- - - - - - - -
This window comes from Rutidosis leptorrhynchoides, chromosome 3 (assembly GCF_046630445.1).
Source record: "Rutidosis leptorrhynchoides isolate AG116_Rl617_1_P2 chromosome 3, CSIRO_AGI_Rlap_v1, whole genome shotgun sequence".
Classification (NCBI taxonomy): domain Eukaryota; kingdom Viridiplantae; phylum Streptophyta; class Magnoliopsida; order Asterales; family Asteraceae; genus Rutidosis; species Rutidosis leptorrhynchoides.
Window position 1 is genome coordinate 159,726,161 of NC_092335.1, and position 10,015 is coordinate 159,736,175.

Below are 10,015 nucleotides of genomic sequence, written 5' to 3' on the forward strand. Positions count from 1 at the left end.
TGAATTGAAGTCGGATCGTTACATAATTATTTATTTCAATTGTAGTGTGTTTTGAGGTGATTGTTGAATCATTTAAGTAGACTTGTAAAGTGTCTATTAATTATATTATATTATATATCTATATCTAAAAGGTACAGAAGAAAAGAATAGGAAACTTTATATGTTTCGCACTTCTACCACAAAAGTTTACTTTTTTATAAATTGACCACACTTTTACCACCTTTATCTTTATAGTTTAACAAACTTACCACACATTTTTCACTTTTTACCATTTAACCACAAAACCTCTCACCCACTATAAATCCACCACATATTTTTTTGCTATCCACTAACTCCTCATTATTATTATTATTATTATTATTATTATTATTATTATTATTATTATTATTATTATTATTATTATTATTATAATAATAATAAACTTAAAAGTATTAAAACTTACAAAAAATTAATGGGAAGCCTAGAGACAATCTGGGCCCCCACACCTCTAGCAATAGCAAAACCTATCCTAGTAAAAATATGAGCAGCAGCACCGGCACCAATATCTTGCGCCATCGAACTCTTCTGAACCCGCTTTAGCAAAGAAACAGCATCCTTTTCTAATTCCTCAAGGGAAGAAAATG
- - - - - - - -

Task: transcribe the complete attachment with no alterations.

This window comes from Rutidosis leptorrhynchoides, chromosome 3 (assembly GCF_046630445.1).
Source record: "Rutidosis leptorrhynchoides isolate AG116_Rl617_1_P2 chromosome 3, CSIRO_AGI_Rlap_v1, whole genome shotgun sequence".
Classification (NCBI taxonomy): domain Eukaryota; kingdom Viridiplantae; phylum Streptophyta; class Magnoliopsida; order Asterales; family Asteraceae; genus Rutidosis; species Rutidosis leptorrhynchoides.
Window position 1 is genome coordinate 159,726,161 of NC_092335.1, and position 10,015 is coordinate 159,736,175.

Below are 10,015 nucleotides of genomic sequence, written 5' to 3' on the forward strand. Positions count from 1 at the left end.
TGAATTGAAGTCGGATCGTTACATAATTATTTATTTCAATTGTAGTGTGTTTTGAGGTGATTGTTGAATCATTTAAGTAGACTTGTAAAGTGTCTATTAATTATATTATATTATATATCTATATCTAAAAGGTACAGAAGAAAAGAATAGGAAACTTTATATGTTTCGCACTTCTACCACAAAAGTTTACTTTTTTATAAATTGACCACACTTTTACCACCTTTATCTTTATAGTTTAACAAACTTACCACACATTTTTCACTTTTTACCATTTAACCACAAAACCTCTCACCCACTATAAATCCACCACATATTTTTTTGCTATCCACTAACTCCTCATTATTATTATTATTATTATTATTATTATTATTATTATTATTATTATTATTATTATTATTATTATTATTATAATAATAATAAACTTAAAAGTATTAAAACTTACAAAAAATTAATGGGAAGCCTAGAGACAATCTGGGCCCCCACACCTCTAGCAATAGCAAAACCTATCCTAGTAAAAATATGAGCAGCAGCACCGGCACCAATATCTTGCGCCATCGAACTCTTCTGAACCCGCTTTAGCAAAGAAACAGCATCCTTTTCTAATTCCTCAAGGGAAGAAAATG